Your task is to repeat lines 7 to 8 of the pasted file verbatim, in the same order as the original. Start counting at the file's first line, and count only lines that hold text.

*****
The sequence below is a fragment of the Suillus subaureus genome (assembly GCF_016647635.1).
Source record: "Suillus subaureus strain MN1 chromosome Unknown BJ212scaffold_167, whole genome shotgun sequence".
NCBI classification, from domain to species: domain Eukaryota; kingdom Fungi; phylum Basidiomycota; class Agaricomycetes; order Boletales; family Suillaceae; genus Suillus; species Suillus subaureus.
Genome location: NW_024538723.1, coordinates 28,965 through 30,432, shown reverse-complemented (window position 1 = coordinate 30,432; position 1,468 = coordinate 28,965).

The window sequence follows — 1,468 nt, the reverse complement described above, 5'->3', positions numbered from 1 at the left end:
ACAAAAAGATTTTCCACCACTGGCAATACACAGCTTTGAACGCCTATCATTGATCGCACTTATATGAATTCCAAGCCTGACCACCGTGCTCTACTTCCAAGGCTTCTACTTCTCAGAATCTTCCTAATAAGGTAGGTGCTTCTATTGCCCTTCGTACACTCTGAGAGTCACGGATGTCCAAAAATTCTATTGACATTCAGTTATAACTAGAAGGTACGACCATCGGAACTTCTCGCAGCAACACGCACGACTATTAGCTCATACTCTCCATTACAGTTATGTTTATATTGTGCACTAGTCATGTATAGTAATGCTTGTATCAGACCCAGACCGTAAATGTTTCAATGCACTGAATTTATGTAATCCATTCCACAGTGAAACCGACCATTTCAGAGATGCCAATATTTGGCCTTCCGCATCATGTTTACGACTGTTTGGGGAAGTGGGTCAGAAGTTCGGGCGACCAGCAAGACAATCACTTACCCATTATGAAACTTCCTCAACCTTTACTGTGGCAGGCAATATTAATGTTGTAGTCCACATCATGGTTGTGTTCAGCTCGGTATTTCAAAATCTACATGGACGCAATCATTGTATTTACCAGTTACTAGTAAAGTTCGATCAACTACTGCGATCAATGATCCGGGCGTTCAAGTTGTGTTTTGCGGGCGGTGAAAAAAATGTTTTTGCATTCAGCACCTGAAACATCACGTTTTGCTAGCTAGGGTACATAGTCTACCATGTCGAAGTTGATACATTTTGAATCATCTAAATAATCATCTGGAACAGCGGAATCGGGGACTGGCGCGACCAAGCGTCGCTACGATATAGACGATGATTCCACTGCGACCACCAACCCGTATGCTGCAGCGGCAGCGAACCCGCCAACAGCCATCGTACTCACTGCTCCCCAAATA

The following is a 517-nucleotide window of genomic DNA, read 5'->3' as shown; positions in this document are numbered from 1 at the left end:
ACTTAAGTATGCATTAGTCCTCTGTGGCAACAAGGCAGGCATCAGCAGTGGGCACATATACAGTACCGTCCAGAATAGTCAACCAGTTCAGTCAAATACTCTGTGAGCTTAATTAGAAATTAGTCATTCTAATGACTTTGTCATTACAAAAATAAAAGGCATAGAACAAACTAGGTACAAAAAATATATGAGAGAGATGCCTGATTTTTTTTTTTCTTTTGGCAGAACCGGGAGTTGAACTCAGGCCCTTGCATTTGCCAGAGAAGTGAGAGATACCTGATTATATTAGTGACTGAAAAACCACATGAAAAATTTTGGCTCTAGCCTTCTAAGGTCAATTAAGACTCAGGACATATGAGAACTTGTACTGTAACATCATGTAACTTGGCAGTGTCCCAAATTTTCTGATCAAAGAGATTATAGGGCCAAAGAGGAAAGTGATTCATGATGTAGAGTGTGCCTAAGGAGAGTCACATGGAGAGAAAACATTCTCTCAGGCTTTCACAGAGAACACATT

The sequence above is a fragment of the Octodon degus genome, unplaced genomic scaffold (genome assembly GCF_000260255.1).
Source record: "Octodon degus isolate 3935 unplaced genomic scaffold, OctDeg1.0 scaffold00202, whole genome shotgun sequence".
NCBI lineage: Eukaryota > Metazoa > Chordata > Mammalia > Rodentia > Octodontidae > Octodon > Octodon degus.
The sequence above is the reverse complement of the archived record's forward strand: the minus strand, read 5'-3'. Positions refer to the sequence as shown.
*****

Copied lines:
The following is a 517-nucleotide window of genomic DNA, read 5'->3' as shown; positions in this document are numbered from 1 at the left end:
ACTTAAGTATGCATTAGTCCTCTGTGGCAACAAGGCAGGCATCAGCAGTGGGCACATATACAGTACCGTCCAGAATAGTCAACCAGTTCAGTCAAATACTCTGTGAGCTTAATTAGAAATTAGTCATTCTAATGACTTTGTCATTACAAAAATAAAAGGCATAGAACAAACTAGGTACAAAAAATATATGAGAGAGATGCCTGATTTTTTTTTTTCTTTTGGCAGAACCGGGAGTTGAACTCAGGCCCTTGCATTTGCCAGAGAAGTGAGAGATACCTGATTATATTAGTGACTGAAAAACCACATGAAAAATTTTGGCTCTAGCCTTCTAAGGTCAATTAAGACTCAGGACATATGAGAACTTGTACTGTAACATCATGTAACTTGGCAGTGTCCCAAATTTTCTGATCAAAGAGATTATAGGGCCAAAGAGGAAAGTGATTCATGATGTAGAGTGTGCCTAAGGAGAGTCACATGGAGAGAAAACATTCTCTCAGGCTTTCACAGAGAACACATT